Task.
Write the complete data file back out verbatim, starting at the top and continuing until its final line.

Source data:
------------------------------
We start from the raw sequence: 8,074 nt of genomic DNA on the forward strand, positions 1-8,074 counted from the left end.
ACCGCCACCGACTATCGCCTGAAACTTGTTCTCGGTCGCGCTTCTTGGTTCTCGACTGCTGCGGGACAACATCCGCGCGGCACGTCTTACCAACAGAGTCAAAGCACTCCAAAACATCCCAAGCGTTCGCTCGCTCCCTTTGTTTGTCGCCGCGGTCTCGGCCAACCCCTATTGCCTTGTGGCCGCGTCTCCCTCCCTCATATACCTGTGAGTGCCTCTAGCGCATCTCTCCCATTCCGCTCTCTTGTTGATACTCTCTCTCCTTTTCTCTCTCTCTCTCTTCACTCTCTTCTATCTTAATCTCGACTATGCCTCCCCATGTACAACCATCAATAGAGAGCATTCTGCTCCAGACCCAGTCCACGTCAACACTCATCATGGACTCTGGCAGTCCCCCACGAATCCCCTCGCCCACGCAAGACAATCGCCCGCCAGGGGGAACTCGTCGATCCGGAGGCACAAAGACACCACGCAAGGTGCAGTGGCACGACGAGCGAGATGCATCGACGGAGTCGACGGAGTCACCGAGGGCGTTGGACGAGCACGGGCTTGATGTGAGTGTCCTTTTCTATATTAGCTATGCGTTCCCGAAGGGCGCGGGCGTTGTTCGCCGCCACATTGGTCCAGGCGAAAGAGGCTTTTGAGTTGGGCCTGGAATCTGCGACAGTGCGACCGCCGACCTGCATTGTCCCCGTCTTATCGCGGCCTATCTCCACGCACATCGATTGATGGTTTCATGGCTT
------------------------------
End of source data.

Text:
We start from the raw sequence: 8,074 nt of genomic DNA on the forward strand, positions 1-8,074 counted from the left end.
ACCGCCACCGACTATCGCCTGAAACTTGTTCTCGGTCGCGCTTCTTGGTTCTCGACTGCTGCGGGACAACATCCGCGCGGCACGTCTTACCAACAGAGTCAAAGCACTCCAAAACATCCCAAGCGTTCGCTCGCTCCCTTTGTTTGTCGCCGCGGTCTCGGCCAACCCCTATTGCCTTGTGGCCGCGTCTCCCTCCCTCATATACCTGTGAGTGCCTCTAGCGCATCTCTCCCATTCCGCTCTCTTGTTGATACTCTCTCTCCTTTTCTCTCTCTCTCTCTTCACTCTCTTCTATCTTAATCTCGACTATGCCTCCCCATGTACAACCATCAATAGAGAGCATTCTGCTCCAGACCCAGTCCACGTCAACACTCATCATGGACTCTGGCAGTCCCCCACGAATCCCCTCGCCCACGCAAGACAATCGCCCGCCAGGGGGAACTCGTCGATCCGGAGGCACAAAGACACCACGCAAGGTGCAGTGGCACGACGAGCGAGATGCATCGACGGAGTCGACGGAGTCACCGAGGGCGTTGGACGAGCACGGGCTTGATGTGAGTGTCCTTTTCTATATTAGCTATGCGTTCCCGAAGGGCGCGGGCGTTGTTCGCCGCCACATTGGTCCAGGCGAAAGAGGCTTTTGAGTTGGGCCTGGAATCTGCGACAGTGCGACCGCCGACCTGCATTGTCCCCGTCTTATCGCGGCCTATCTCCACGCACATCGATTGATGGTTTCATGGCTT